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The all-electric MINI E

Say good-bye to your rear seats and cargo space.
BMW's MINI E ditches its gasoline engine for an electric motor and batteries

In July, DailyTech first brought you news of BMW's plans to offer an all-electric MINI to California. Sources close to the project claimed that the MINIs would be partially assembled in England and then shipped to Germany where their batteries and electric motor would be installed during final assembly.

Well, the rumors were true and BMW officially announced the all-electric MINI E. The MINI E uses a 204 HP (150 kW) electric motor which is paired to a single-stage helical gearbox to drive the front wheels. The 35 kWh lithium-ion battery pack is comprised of 5,088 cells which are mounted in the cargo area of the vehicle.

The placement of the batteries, however, results in a serious erosion of the Mini's already limited cargo carrying abilities and necessitates the removal of the rear seats. The massive battery pack also adds significant weight to the petite MINI's chassis. A MINI with a traditional internal combustion engine weighs just 2,546 lbs in base form. The MINI E boosts that figure to a portly (for its size) 3,230 lbs.

BMW says that the MINI E can travel 150 miles on a single charge which is more than triple what the Chevrolet Volt can manage with its onboard lithium-ion battery pack. The Volt, however, still has a longer overall range since its onboard gasoline engine generator can recharge the battery pack once they reach critical levels.

Once the MINI E's battery has reached critical level, it can be charged at home using a standard wall outlet. The battery pack can be charged in just 2.5 hours when using a special charger that can be installed in the driver's garage.

When it comes to performance, BMW claims that the MINI E can accelerate from 0-60 in 8.5 seconds and reach a top speed of 95 MPH.

BMW will make available 500 MINI Es to California residents -- pricing has not yet been announced.

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RE: How much will the power cost?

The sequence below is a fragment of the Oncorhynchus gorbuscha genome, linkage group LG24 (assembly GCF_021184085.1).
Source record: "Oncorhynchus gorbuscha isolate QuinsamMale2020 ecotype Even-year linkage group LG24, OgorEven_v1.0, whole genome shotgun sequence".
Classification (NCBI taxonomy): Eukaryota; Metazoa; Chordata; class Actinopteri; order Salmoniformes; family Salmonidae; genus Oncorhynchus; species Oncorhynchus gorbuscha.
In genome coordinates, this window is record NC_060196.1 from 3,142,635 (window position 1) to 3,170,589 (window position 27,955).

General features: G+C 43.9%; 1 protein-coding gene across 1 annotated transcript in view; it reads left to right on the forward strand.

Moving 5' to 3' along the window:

By joex444 on 10/19/2008 5:06:50 PM , Rating: 2
Yes, but that's best case scenario. If the charging isn't 100% efficient, but say, 80% efficient then you need to use 25% more energy (5/4) so it would cost $525.

But, consider this. Right now, gas is around $3.34 in CA where this Mini would be sold. So, even with the 80% efficient charging, that would be the same as buying 157 gallons of gas. And you get 12,000 miles from it. Thats 76 mpg. With 100% efficient you get 95mpg. Pretty good, but this is totally dependent on the price of gas. If price of gas plummets, so does the "mpg" equivelancy. In MA, where I am, gas is $2.61, so that turns out to 75mpg max, 60 with 80% efficient charges.

Out of curiosity, anyone know if these batteries self-discharge like nimh? I go about 60 miles a week, wondering if people would lose some of their range by not using it quickly enough. That would skew the price to charge it.

RE: How much will the power cost?
By FITCamaro on 10/19/2008 6:06:40 PM , Rating: 2
I'm in SC and gas is $2.70-2.75 at the moment. Loving it while it lasts. I give it till Christmas.

RE: How much will the power cost?
By masher2 on 10/19/08, Rating: 0
RE: How much will the power cost?
By Noya on 10/19/2008 9:43:37 PM , Rating: 2
Because the economy hasn't bottomed out yet.

RE: How much will the power cost?
By Lord 666 on 10/20/2008 6:57:58 AM , Rating: 3
With a colder than normal fall quickly bringing heating season and a pending output decrease of 2 million barrels a day, it should stay about the same or slightly increase.. So says my crystal ball

RE: How much will the power cost?
By NainoKami on 10/20/2008 6:47:05 AM , Rating: 2
Lithium type batteries hold their charge pretty damn well... NiMh/NiCd lose their charge very quickly compared to Li-Ion or LiPo...

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